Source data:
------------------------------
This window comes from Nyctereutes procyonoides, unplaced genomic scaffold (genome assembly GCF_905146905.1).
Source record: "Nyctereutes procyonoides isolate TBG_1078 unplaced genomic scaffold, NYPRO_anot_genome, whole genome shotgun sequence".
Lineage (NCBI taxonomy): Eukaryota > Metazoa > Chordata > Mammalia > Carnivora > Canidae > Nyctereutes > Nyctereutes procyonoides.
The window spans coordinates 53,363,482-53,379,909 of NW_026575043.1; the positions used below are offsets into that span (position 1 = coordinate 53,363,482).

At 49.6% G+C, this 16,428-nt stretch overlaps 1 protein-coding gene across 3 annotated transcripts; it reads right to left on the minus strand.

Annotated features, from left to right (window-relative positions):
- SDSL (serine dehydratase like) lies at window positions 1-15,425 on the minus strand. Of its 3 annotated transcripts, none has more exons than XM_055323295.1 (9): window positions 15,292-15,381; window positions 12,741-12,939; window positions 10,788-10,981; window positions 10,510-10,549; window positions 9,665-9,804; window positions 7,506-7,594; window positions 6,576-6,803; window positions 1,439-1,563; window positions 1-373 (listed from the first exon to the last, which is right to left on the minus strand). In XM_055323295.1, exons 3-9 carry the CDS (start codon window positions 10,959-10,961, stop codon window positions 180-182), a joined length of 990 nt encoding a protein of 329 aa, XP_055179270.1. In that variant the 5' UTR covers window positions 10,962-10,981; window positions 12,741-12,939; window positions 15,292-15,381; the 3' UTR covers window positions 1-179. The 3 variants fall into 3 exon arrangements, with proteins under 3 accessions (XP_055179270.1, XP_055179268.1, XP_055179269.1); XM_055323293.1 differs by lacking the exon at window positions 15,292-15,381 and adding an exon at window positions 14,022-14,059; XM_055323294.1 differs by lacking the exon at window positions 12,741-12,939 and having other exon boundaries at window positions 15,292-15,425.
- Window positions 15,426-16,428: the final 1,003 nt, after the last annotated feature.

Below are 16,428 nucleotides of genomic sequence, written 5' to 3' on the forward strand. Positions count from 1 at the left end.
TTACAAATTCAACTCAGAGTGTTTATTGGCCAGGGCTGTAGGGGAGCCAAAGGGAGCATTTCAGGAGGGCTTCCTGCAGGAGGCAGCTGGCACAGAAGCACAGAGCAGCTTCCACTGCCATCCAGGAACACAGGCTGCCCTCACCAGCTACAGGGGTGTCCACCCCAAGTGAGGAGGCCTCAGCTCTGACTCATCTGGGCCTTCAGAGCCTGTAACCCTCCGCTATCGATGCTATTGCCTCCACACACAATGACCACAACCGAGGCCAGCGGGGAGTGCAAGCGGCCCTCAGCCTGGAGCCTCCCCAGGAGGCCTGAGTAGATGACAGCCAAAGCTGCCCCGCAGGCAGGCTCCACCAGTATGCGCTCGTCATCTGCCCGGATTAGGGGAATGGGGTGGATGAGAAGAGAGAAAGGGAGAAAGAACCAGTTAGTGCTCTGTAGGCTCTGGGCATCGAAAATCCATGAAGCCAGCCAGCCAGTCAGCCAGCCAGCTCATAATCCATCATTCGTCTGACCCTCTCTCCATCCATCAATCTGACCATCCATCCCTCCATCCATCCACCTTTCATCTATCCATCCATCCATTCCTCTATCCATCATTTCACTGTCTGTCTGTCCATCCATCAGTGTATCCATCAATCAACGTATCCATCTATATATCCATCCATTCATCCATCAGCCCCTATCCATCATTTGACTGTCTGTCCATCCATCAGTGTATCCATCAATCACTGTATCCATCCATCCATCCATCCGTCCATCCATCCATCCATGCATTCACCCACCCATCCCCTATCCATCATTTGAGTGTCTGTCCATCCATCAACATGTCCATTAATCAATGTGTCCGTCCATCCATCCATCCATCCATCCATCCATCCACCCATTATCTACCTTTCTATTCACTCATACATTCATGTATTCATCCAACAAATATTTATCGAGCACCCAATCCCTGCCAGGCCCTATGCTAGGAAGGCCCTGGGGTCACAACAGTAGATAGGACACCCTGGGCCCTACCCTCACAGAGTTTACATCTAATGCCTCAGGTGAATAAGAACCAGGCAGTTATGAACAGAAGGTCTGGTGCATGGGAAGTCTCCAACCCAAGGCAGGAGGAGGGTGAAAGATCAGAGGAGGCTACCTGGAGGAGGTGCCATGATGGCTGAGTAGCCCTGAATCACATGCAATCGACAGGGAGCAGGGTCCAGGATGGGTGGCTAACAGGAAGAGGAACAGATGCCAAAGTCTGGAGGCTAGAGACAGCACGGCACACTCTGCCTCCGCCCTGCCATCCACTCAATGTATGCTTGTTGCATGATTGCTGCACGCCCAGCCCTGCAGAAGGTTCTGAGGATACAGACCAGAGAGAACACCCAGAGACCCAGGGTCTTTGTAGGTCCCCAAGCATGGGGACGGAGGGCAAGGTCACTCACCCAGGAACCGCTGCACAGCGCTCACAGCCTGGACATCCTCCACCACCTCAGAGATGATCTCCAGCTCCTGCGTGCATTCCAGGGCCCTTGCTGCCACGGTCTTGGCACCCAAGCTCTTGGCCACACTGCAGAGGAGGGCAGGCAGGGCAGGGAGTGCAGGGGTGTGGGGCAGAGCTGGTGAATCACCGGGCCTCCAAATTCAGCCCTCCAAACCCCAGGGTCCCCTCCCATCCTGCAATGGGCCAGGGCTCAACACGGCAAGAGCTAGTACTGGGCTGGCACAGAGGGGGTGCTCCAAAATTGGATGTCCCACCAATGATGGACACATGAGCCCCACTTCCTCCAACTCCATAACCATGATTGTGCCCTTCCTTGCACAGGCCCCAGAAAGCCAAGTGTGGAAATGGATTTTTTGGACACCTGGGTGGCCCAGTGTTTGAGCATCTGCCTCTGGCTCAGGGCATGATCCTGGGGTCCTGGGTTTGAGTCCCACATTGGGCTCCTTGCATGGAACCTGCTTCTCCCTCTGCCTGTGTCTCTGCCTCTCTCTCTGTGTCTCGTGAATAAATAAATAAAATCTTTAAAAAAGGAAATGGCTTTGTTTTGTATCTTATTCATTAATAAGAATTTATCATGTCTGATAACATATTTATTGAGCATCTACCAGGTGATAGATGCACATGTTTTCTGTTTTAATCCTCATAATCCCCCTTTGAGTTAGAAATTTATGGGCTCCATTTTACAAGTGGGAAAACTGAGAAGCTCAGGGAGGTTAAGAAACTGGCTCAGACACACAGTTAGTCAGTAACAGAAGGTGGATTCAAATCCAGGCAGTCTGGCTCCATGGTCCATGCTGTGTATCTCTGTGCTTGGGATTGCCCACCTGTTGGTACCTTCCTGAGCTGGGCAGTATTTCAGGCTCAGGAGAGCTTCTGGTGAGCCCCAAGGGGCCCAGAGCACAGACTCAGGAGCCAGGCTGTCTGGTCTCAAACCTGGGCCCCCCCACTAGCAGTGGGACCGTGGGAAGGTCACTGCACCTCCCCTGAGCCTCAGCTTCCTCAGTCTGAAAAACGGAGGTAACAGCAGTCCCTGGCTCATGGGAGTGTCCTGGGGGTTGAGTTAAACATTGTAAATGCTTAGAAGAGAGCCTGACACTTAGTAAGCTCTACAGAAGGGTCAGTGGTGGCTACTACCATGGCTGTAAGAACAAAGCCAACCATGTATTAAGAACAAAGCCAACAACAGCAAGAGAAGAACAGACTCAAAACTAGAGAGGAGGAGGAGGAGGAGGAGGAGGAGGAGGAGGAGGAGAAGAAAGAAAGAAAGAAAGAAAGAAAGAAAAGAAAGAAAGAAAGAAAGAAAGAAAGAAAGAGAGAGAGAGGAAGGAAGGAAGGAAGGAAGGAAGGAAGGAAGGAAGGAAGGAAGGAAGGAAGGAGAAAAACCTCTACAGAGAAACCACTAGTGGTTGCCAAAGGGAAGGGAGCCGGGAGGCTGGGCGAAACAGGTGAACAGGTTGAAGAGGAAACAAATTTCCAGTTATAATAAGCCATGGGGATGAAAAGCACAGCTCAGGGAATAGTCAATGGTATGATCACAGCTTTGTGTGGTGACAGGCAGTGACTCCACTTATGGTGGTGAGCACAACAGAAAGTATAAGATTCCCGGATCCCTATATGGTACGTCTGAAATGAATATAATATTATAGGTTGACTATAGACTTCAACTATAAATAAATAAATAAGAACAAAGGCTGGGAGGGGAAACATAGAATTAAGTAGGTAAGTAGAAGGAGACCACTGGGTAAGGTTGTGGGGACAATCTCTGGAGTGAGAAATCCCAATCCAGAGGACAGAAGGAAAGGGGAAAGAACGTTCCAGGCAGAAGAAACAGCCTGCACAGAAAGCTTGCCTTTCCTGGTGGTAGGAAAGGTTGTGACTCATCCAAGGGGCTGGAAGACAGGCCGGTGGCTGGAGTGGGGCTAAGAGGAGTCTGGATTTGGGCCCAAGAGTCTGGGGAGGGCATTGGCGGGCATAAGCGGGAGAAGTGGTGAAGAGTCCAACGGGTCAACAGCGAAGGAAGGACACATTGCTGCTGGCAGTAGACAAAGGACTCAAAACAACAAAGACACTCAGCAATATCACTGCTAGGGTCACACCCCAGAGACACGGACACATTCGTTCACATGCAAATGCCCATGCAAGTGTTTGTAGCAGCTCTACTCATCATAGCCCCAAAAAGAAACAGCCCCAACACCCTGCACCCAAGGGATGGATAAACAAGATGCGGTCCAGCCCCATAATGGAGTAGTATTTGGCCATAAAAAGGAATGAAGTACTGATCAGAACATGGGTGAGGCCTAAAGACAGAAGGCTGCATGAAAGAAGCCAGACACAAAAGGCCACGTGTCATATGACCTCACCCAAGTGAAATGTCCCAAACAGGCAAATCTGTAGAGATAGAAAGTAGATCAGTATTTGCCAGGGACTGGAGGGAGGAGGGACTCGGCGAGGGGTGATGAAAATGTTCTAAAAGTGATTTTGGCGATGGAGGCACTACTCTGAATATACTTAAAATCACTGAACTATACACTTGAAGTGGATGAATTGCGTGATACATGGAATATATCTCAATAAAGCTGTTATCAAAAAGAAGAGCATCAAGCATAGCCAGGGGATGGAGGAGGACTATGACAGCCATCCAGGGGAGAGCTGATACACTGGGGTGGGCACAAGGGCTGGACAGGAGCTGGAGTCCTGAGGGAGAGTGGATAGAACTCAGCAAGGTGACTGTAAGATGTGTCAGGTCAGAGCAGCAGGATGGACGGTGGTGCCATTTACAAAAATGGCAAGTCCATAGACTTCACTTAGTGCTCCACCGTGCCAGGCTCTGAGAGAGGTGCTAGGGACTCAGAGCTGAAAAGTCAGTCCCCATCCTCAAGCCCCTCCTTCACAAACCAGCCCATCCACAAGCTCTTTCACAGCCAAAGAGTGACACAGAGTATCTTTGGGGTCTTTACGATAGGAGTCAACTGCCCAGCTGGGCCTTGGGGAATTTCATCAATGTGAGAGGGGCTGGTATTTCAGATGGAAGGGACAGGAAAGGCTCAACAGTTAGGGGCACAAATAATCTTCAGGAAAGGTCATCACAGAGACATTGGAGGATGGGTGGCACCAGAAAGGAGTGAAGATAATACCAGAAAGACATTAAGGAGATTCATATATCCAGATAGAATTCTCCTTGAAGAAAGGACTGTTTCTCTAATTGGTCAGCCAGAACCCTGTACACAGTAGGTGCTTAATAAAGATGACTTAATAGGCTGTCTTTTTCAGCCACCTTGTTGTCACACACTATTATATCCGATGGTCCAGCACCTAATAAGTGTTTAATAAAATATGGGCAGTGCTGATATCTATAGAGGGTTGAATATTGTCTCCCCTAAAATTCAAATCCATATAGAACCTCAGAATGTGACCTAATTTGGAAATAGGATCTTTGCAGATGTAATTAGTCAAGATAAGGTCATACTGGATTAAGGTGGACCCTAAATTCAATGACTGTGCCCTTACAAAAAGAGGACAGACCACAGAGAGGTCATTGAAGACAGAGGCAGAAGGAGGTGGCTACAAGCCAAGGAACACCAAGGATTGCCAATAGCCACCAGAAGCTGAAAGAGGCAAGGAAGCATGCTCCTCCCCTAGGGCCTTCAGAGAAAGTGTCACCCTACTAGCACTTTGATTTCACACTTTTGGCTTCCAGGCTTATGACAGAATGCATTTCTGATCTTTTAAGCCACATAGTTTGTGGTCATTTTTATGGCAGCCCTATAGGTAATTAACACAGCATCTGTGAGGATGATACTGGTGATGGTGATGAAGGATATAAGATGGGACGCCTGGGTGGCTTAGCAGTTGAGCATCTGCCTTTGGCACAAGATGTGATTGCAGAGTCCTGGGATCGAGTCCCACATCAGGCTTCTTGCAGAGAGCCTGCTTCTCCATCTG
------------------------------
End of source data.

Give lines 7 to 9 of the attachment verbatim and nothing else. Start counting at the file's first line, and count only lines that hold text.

- SDSL (serine dehydratase like) lies at window positions 1-15,425 on the minus strand. Of its 3 annotated transcripts, none has more exons than XM_055323295.1 (9): window positions 15,292-15,381; window positions 12,741-12,939; window positions 10,788-10,981; window positions 10,510-10,549; window positions 9,665-9,804; window positions 7,506-7,594; window positions 6,576-6,803; window positions 1,439-1,563; window positions 1-373 (listed from the first exon to the last, which is right to left on the minus strand). In XM_055323295.1, exons 3-9 carry the CDS (start codon window positions 10,959-10,961, stop codon window positions 180-182), a joined length of 990 nt encoding a protein of 329 aa, XP_055179270.1. In that variant the 5' UTR covers window positions 10,962-10,981; window positions 12,741-12,939; window positions 15,292-15,381; the 3' UTR covers window positions 1-179. The 3 variants fall into 3 exon arrangements, with proteins under 3 accessions (XP_055179270.1, XP_055179268.1, XP_055179269.1); XM_055323293.1 differs by lacking the exon at window positions 15,292-15,381 and adding an exon at window positions 14,022-14,059; XM_055323294.1 differs by lacking the exon at window positions 12,741-12,939 and having other exon boundaries at window positions 15,292-15,425.
- Window positions 15,426-16,428: the final 1,003 nt, after the last annotated feature.

Below are 16,428 nucleotides of genomic sequence, written 5' to 3' on the forward strand. Positions count from 1 at the left end.